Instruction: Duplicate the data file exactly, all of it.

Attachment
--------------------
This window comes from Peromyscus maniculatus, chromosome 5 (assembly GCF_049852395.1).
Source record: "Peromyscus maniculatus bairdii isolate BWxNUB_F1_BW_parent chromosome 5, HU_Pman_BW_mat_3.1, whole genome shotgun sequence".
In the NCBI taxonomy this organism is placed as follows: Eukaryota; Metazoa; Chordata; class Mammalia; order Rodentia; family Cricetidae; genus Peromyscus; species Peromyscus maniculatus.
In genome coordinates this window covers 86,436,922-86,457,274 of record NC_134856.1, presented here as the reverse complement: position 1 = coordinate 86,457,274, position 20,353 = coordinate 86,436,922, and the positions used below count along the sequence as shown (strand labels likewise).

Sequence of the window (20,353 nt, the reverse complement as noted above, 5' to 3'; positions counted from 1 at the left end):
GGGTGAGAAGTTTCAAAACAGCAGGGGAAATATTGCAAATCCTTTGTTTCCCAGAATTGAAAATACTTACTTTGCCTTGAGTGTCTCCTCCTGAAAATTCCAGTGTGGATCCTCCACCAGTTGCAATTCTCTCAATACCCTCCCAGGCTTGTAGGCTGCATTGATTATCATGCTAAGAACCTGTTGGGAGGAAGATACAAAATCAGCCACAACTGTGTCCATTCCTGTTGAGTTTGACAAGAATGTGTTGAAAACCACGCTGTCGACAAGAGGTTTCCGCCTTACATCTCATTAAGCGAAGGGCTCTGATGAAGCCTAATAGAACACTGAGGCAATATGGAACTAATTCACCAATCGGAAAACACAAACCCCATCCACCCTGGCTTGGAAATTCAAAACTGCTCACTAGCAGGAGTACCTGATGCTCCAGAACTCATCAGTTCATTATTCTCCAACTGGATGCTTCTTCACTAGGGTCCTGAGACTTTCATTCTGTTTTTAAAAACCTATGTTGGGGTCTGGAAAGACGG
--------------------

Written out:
This window comes from Peromyscus maniculatus, chromosome 5 (assembly GCF_049852395.1).
Source record: "Peromyscus maniculatus bairdii isolate BWxNUB_F1_BW_parent chromosome 5, HU_Pman_BW_mat_3.1, whole genome shotgun sequence".
In the NCBI taxonomy this organism is placed as follows: Eukaryota; Metazoa; Chordata; class Mammalia; order Rodentia; family Cricetidae; genus Peromyscus; species Peromyscus maniculatus.
In genome coordinates this window covers 86,436,922-86,457,274 of record NC_134856.1, presented here as the reverse complement: position 1 = coordinate 86,457,274, position 20,353 = coordinate 86,436,922, and the positions used below count along the sequence as shown (strand labels likewise).

Sequence of the window (20,353 nt, the reverse complement as noted above, 5' to 3'; positions counted from 1 at the left end):
GGGTGAGAAGTTTCAAAACAGCAGGGGAAATATTGCAAATCCTTTGTTTCCCAGAATTGAAAATACTTACTTTGCCTTGAGTGTCTCCTCCTGAAAATTCCAGTGTGGATCCTCCACCAGTTGCAATTCTCTCAATACCCTCCCAGGCTTGTAGGCTGCATTGATTATCATGCTAAGAACCTGTTGGGAGGAAGATACAAAATCAGCCACAACTGTGTCCATTCCTGTTGAGTTTGACAAGAATGTGTTGAAAACCACGCTGTCGACAAGAGGTTTCCGCCTTACATCTCATTAAGCGAAGGGCTCTGATGAAGCCTAATAGAACACTGAGGCAATATGGAACTAATTCACCAATCGGAAAACACAAACCCCATCCACCCTGGCTTGGAAATTCAAAACTGCTCACTAGCAGGAGTACCTGATGCTCCAGAACTCATCAGTTCATTATTCTCCAACTGGATGCTTCTTCACTAGGGTCCTGAGACTTTCATTCTGTTTTTAAAAACCTATGTTGGGGTCTGGAAAGACGG